Milon Townsend is a self-taught artist, with over 30 years of experience in his field. His 10-year study of dancers in New York City had a profound influence on his style, leading to the clean lines and focus on motion for which he has become known. His background in classical music was instrumental in developing the preference for structure and form that permeates his work today.
Townsend uses torches to melt the glass that he works with, a technique called flameworking. Colors are twisted upon themselves and encased inside the glass; delicate patterns are etched into sheets of dichroic glass; elements are ground and polished in preparation for assembly; ultraviolet adhesives are employed to laminate pieces together.
Townsend uses modern technological innovations, traditional Italian techniques, such as murrine and filigrana, and methods that he himself has developed to create the sculptures that appear in his mind.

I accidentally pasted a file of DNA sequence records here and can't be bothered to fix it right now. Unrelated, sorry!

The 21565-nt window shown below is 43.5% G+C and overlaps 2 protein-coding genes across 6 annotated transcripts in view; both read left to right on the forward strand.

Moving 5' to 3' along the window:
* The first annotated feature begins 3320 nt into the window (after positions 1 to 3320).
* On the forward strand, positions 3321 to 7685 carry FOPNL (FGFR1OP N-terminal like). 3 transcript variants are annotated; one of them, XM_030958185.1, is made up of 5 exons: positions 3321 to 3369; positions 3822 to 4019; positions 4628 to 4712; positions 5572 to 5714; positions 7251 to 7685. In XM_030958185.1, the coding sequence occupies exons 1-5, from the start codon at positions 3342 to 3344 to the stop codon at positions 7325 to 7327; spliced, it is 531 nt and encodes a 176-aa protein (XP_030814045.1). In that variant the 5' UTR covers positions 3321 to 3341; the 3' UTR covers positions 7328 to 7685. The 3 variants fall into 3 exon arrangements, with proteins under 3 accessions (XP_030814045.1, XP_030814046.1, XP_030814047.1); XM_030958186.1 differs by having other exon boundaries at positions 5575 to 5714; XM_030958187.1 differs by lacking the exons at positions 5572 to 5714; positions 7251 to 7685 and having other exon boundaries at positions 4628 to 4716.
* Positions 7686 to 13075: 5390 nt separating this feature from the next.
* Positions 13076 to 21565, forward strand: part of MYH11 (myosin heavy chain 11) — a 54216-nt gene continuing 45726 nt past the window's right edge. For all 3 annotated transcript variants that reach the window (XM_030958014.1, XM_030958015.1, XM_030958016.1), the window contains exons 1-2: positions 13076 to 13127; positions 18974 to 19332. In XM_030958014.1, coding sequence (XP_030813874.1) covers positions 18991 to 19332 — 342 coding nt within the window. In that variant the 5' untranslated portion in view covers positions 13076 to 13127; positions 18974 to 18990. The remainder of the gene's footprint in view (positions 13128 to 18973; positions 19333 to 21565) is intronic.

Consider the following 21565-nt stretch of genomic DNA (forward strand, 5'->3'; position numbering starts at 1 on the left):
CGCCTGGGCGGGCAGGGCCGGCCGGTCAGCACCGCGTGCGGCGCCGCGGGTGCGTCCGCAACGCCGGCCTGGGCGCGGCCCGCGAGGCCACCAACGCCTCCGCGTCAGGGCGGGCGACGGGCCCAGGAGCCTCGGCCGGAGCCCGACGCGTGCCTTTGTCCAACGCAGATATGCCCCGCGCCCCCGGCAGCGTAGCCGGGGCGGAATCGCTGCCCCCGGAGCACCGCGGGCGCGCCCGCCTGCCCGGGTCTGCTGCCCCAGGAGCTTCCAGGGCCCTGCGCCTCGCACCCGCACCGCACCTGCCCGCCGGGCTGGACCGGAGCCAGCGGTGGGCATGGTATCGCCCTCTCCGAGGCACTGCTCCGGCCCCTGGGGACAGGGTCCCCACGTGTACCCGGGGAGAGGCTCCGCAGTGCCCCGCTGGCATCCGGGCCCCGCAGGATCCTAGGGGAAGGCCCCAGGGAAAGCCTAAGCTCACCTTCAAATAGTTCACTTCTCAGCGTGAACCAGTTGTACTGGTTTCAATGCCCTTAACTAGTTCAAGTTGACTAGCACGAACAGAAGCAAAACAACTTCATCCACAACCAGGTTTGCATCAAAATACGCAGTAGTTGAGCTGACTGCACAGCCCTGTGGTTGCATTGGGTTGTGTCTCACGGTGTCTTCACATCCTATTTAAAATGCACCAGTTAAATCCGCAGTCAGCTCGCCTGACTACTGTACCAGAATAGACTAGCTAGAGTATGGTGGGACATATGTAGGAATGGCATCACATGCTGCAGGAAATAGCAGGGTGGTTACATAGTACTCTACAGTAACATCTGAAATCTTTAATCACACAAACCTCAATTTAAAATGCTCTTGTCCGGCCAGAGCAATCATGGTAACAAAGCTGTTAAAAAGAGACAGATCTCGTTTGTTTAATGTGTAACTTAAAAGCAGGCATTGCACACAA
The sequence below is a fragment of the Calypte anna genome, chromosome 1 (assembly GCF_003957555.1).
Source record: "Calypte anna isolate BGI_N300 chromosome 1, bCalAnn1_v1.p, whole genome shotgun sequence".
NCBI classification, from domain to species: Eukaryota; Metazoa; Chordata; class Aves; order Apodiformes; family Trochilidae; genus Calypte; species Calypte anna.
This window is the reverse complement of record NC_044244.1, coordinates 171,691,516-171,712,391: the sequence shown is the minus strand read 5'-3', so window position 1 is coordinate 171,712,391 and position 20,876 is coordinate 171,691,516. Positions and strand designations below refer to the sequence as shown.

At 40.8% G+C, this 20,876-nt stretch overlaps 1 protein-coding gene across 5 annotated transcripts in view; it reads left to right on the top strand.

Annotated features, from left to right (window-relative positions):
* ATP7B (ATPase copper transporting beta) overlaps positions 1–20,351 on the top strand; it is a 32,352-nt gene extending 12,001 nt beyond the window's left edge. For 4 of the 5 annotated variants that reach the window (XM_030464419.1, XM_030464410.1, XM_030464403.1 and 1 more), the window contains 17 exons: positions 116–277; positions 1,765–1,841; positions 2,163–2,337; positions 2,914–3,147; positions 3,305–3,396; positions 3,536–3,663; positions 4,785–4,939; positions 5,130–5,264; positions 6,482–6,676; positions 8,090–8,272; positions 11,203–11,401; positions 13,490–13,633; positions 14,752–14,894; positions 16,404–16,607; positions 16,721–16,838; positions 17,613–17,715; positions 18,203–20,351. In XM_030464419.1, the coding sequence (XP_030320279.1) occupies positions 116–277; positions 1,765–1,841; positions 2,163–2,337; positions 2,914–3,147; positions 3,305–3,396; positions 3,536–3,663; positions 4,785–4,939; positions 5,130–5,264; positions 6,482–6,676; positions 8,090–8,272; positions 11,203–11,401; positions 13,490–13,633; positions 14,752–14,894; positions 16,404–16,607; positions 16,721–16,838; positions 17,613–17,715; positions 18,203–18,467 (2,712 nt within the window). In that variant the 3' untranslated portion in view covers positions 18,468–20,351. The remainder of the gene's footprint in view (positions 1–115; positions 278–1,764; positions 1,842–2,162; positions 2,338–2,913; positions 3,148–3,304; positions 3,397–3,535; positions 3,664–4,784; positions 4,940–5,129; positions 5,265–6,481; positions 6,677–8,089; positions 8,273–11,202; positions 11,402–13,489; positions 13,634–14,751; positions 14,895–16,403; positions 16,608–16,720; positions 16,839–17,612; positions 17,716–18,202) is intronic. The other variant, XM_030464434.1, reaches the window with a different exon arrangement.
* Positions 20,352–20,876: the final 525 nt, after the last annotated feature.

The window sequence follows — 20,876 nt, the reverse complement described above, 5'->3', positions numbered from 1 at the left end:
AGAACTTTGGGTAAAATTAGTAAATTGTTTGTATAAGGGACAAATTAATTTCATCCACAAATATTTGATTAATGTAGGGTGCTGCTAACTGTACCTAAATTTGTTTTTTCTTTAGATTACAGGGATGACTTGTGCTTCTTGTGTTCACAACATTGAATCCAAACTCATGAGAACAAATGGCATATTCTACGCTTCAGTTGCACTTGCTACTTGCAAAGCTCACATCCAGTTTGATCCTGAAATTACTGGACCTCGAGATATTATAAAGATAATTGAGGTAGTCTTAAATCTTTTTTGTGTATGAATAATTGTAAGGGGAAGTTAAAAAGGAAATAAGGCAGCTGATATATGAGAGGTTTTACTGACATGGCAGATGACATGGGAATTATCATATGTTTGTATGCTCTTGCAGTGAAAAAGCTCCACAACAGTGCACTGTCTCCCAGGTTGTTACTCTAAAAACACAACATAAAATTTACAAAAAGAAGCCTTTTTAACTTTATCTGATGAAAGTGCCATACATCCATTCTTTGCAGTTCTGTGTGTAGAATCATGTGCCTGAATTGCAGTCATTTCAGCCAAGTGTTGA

His work has been featured on the covers of Omni and Aviation Week & Space Technology magazines. His artwork is in the permanent collections of the Carnegie Museum of Art, American Glass Museum and the National Liberty Museum. He is a member of the National Sculpture Society and the Salmagundi Club, and is on the Board of Directors of the Arts Business Institute. He works with a loosely configured team of skilled glass artists, who are an integral part of the creation of his pieces. He lives and works just outside a small village near Rochester, New York, with his wife, Kiyoko, and their son, Timo.